This 1956 Packard pickup conversion imagines a progenitor to today’s luxury trucks

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Continue reading This 1956 Packard pickup conversion imagines a progenitor to today's luxury trucks

This 1956 Packard pickup conversion imagines a progenitor to today's luxury trucks originally appeared on Autoblog on Tue, 5 Jan 2021 15:23:00 EST. Please see our terms for use of feeds.

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Budweiser, Lyft partner to provide rides in Prohibition-era cars

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Sometimes, beer and cars go together well.

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Budweiser, Lyft partner to provide rides in Prohibition-era cars originally appeared on Autoblog on Tue, 24 Oct 2017 08:30:00 EDT. Please see our terms for use of feeds.

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Packard should rise from the ashes

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If ever there was an automotive brand that had style, and by that I mean "American" style, it was Packard.

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Packard should rise from the ashes originally appeared on Autoblog on Tue, 04 Apr 2017 13:01:00 EDT. Please see our terms for use of feeds.

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Detroit’s Packard plant starting to look like 1930 again

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Fernando Palazeulo is restoring the 40-acre Packard Plant complex in Detroit, starting with the pedestrian bridge over East Grand Boulevard: he's had it draped in a covering that makes the bridge look like it did in 1930.

Continue reading Detroit's Packard plant starting to look like 1930 again

Detroit's Packard plant starting to look like 1930 again originally appeared on Autoblog on Mon, 25 May 2015 12:01:00 EST. Please see our terms for use of feeds.

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Allan Hill, last resident of Detroit’s iconic Packard plant may get pushed out [w/video]

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Allan Hill lives at the Packard Plant

The old Packard Plant in Detroit is one of the city's icons. All at once, it represents the vibrant history of the Motor City, its rocky past decades and the chance for something new to spring up. Despite the Packard buildings sitting empty for years, there's still life there. Among other things, it's a common spot for artists to practice their work, including Banksy several years ago. However, recent demolitions might bring a final end to the famous spot as we know it and threatens to make the site's only legal resident homeless, along with it.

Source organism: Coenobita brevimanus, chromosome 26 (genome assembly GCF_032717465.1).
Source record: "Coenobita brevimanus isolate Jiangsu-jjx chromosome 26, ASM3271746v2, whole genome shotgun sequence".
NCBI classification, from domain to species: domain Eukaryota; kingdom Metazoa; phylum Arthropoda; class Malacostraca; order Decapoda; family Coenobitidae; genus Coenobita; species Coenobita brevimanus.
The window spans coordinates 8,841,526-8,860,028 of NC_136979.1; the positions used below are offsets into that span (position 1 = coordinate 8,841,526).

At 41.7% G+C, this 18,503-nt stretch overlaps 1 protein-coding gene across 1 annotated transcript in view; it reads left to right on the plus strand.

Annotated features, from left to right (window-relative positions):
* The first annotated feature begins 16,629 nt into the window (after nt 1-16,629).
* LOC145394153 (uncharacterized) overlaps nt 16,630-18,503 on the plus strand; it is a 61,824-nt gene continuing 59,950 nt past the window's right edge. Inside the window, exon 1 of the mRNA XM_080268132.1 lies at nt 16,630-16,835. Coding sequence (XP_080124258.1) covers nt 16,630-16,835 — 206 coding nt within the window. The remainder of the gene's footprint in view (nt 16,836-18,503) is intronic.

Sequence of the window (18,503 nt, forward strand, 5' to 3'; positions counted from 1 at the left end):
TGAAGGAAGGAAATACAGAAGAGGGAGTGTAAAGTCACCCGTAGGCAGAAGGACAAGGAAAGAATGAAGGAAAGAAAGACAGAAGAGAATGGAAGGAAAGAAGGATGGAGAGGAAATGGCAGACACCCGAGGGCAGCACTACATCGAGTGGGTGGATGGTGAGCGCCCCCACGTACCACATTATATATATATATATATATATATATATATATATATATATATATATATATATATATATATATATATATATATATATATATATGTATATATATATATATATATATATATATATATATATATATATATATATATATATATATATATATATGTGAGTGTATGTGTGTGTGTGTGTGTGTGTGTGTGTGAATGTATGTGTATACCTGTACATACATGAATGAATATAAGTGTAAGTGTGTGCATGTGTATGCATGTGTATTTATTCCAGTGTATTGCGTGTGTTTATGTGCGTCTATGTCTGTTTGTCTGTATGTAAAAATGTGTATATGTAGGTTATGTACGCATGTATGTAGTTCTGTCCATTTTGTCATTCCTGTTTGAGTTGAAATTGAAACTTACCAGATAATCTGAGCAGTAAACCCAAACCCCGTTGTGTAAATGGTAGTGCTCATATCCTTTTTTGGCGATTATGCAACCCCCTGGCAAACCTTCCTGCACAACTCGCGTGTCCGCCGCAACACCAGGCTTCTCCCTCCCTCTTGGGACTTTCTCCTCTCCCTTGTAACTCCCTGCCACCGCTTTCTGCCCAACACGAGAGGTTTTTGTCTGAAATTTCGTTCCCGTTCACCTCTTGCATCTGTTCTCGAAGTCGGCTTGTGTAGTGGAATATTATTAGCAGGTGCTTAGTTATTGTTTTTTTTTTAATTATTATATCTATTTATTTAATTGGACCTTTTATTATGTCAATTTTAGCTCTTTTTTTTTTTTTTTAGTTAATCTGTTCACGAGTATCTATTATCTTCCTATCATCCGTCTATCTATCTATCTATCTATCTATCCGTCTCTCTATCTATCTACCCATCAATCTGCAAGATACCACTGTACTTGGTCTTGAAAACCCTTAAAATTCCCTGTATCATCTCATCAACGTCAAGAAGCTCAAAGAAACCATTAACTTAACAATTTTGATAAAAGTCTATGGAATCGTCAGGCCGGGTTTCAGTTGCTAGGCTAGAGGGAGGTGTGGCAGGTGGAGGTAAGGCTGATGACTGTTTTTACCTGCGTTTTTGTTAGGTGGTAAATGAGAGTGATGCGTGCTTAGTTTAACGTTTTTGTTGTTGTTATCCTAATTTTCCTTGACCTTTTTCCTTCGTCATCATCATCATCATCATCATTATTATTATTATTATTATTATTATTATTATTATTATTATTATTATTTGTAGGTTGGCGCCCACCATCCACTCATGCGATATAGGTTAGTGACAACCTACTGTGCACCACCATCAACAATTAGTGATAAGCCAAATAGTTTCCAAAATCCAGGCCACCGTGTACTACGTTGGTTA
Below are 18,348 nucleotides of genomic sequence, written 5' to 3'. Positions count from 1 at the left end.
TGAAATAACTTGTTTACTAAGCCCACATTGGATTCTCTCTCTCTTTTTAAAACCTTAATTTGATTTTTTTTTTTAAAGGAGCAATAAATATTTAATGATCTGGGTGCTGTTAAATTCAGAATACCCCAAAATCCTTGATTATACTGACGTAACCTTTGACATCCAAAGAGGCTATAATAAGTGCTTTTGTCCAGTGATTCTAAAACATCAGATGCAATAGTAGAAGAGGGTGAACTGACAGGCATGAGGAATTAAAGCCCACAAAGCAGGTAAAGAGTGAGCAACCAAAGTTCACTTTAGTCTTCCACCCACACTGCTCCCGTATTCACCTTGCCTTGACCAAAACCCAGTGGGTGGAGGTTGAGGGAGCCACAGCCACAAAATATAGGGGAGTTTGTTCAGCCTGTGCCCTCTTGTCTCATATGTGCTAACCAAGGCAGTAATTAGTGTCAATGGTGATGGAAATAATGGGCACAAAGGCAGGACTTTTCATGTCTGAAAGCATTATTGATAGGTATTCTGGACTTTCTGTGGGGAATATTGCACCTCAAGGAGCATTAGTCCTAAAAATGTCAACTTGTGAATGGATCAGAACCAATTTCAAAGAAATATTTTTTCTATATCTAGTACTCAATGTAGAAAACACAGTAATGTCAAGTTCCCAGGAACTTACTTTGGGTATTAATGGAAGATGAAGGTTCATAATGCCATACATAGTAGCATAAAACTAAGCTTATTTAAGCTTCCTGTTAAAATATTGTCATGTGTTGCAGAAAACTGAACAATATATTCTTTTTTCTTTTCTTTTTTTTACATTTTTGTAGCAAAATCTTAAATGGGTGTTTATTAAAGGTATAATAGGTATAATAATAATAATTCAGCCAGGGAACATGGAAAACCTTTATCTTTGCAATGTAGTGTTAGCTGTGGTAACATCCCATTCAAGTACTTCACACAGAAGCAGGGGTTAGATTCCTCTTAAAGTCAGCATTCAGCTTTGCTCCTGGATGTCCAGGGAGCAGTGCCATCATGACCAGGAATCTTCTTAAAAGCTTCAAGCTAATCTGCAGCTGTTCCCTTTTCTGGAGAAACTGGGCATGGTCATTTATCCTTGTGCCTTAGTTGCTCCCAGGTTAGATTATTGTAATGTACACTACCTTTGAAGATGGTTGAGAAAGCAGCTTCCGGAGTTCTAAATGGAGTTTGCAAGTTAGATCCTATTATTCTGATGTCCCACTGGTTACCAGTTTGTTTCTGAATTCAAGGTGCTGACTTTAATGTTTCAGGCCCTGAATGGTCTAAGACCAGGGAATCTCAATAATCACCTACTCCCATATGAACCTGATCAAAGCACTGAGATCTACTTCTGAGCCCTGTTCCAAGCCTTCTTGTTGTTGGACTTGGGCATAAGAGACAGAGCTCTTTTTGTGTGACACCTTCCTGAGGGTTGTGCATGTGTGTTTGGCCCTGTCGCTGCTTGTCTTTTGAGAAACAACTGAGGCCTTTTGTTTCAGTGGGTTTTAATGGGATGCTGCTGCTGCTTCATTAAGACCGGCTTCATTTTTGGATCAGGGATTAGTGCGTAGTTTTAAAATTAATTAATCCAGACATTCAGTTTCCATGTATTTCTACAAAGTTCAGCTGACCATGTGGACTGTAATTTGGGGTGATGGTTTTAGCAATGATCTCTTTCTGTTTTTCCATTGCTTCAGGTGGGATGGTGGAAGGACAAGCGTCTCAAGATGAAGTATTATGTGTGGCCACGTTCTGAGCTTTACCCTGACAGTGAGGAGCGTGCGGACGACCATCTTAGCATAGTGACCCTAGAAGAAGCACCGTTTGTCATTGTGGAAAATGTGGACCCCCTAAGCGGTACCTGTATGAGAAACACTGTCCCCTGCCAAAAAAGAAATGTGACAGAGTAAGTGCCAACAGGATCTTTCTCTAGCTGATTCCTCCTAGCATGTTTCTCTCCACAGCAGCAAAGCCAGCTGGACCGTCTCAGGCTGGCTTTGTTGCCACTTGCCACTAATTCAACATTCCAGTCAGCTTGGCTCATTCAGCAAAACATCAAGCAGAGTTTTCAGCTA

According to The Detroit News, Allan Hill has been living in a warehouse on the Packard Plant campus for about the last eight years. He has become the site's caretaker of sorts by trying to prevent further destruction there and giving tours to visitors.

Now, the owner of the warehouse is putting the building up for sale, as part of increased development at the dilapidated factory. Read The Detroit News' report to learn more about Hill and the plant's future, and scroll down to watch a video about this fascinating man and his home.

Continue reading Allan Hill, last resident of Detroit's iconic Packard plant may get pushed out [w/video]

Allan Hill, last resident of Detroit's iconic Packard plant may get pushed out [w/video] originally appeared on Autoblog on Wed, 15 Oct 2014 09:45:00 EST. Please see our terms for use of feeds.

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Nuclear-powered concept cars from the Atomic Age

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In the 1950s and early 60s, the dawn of nuclear power was supposed to lead to a limitless consumer culture, a world of flying cars and autonomous kitchens all powered by clean energy. In Europe, it offered the then-limping continent a cheap, inexhaustible supply of power after years of rationing and infrastructure damage brought on by two World Wars.